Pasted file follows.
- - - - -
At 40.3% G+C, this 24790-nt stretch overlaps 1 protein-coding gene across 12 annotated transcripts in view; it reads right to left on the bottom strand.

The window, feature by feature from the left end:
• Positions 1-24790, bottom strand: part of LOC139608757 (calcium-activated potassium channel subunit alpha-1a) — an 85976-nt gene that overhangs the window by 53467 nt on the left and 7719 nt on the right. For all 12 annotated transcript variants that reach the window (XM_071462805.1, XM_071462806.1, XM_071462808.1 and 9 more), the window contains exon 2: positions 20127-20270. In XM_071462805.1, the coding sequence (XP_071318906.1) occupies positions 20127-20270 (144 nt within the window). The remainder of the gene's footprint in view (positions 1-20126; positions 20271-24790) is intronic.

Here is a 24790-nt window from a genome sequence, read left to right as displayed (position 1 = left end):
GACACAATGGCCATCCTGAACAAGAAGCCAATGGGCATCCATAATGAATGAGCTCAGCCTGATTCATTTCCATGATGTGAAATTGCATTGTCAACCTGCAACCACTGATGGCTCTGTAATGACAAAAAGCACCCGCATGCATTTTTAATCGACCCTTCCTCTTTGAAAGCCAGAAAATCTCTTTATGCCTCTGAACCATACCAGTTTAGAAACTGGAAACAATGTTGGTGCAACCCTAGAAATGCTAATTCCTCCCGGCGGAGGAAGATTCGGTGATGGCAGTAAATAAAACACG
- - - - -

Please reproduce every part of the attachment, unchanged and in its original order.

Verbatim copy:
At 40.3% G+C, this 24790-nt stretch overlaps 1 protein-coding gene across 12 annotated transcripts in view; it reads right to left on the bottom strand.

The window, feature by feature from the left end:
• Positions 1-24790, bottom strand: part of LOC139608757 (calcium-activated potassium channel subunit alpha-1a) — an 85976-nt gene that overhangs the window by 53467 nt on the left and 7719 nt on the right. For all 12 annotated transcript variants that reach the window (XM_071462805.1, XM_071462806.1, XM_071462808.1 and 9 more), the window contains exon 2: positions 20127-20270. In XM_071462805.1, the coding sequence (XP_071318906.1) occupies positions 20127-20270 (144 nt within the window). The remainder of the gene's footprint in view (positions 1-20126; positions 20271-24790) is intronic.

Here is a 24790-nt window from a genome sequence, read left to right as displayed (position 1 = left end):
GACACAATGGCCATCCTGAACAAGAAGCCAATGGGCATCCATAATGAATGAGCTCAGCCTGATTCATTTCCATGATGTGAAATTGCATTGTCAACCTGCAACCACTGATGGCTCTGTAATGACAAAAAGCACCCGCATGCATTTTTAATCGACCCTTCCTCTTTGAAAGCCAGAAAATCTCTTTATGCCTCTGAACCATACCAGTTTAGAAACTGGAAACAATGTTGGTGCAACCCTAGAAATGCTAATTCCTCCCGGCGGAGGAAGATTCGGTGATGGCAGTAAATAAAACACG